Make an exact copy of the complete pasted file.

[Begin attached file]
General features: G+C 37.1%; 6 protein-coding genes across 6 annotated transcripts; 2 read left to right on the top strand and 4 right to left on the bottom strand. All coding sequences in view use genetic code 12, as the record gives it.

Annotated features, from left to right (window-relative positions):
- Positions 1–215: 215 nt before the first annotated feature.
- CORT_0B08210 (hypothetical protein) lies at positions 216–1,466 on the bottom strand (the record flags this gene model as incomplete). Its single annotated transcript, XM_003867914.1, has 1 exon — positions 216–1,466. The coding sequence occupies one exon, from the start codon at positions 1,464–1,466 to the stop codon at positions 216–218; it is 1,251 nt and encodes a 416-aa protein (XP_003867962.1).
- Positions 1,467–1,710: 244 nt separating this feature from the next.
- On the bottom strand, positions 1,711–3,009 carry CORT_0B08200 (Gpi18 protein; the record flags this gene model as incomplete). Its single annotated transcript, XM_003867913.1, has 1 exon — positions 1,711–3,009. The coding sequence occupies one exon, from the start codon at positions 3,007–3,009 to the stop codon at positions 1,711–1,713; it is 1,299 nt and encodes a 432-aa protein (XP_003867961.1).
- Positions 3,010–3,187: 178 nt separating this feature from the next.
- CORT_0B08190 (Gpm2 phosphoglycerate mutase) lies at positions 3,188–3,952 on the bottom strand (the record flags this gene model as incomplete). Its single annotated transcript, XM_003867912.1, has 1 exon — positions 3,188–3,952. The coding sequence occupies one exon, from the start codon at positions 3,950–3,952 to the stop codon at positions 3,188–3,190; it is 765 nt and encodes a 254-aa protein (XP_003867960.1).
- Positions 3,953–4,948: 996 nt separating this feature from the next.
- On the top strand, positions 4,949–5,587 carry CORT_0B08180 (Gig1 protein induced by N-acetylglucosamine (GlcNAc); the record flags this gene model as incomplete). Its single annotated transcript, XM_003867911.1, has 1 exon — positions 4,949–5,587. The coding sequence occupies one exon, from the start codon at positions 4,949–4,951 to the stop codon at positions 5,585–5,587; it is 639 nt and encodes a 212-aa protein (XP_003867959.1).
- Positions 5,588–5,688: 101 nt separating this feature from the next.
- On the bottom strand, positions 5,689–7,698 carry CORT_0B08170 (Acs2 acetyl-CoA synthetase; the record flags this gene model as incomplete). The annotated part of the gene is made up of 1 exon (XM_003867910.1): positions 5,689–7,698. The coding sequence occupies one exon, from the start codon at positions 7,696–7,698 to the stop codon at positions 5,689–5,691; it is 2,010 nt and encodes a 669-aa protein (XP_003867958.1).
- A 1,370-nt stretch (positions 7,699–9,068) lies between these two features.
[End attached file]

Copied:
General features: G+C 37.1%; 6 protein-coding genes across 6 annotated transcripts; 2 read left to right on the top strand and 4 right to left on the bottom strand. All coding sequences in view use genetic code 12, as the record gives it.

Annotated features, from left to right (window-relative positions):
- Positions 1–215: 215 nt before the first annotated feature.
- CORT_0B08210 (hypothetical protein) lies at positions 216–1,466 on the bottom strand (the record flags this gene model as incomplete). Its single annotated transcript, XM_003867914.1, has 1 exon — positions 216–1,466. The coding sequence occupies one exon, from the start codon at positions 1,464–1,466 to the stop codon at positions 216–218; it is 1,251 nt and encodes a 416-aa protein (XP_003867962.1).
- Positions 1,467–1,710: 244 nt separating this feature from the next.
- On the bottom strand, positions 1,711–3,009 carry CORT_0B08200 (Gpi18 protein; the record flags this gene model as incomplete). Its single annotated transcript, XM_003867913.1, has 1 exon — positions 1,711–3,009. The coding sequence occupies one exon, from the start codon at positions 3,007–3,009 to the stop codon at positions 1,711–1,713; it is 1,299 nt and encodes a 432-aa protein (XP_003867961.1).
- Positions 3,010–3,187: 178 nt separating this feature from the next.
- CORT_0B08190 (Gpm2 phosphoglycerate mutase) lies at positions 3,188–3,952 on the bottom strand (the record flags this gene model as incomplete). Its single annotated transcript, XM_003867912.1, has 1 exon — positions 3,188–3,952. The coding sequence occupies one exon, from the start codon at positions 3,950–3,952 to the stop codon at positions 3,188–3,190; it is 765 nt and encodes a 254-aa protein (XP_003867960.1).
- Positions 3,953–4,948: 996 nt separating this feature from the next.
- On the top strand, positions 4,949–5,587 carry CORT_0B08180 (Gig1 protein induced by N-acetylglucosamine (GlcNAc); the record flags this gene model as incomplete). Its single annotated transcript, XM_003867911.1, has 1 exon — positions 4,949–5,587. The coding sequence occupies one exon, from the start codon at positions 4,949–4,951 to the stop codon at positions 5,585–5,587; it is 639 nt and encodes a 212-aa protein (XP_003867959.1).
- Positions 5,588–5,688: 101 nt separating this feature from the next.
- On the bottom strand, positions 5,689–7,698 carry CORT_0B08170 (Acs2 acetyl-CoA synthetase; the record flags this gene model as incomplete). The annotated part of the gene is made up of 1 exon (XM_003867910.1): positions 5,689–7,698. The coding sequence occupies one exon, from the start codon at positions 7,696–7,698 to the stop codon at positions 5,689–5,691; it is 2,010 nt and encodes a 669-aa protein (XP_003867958.1).
- A 1,370-nt stretch (positions 7,699–9,068) lies between these two features.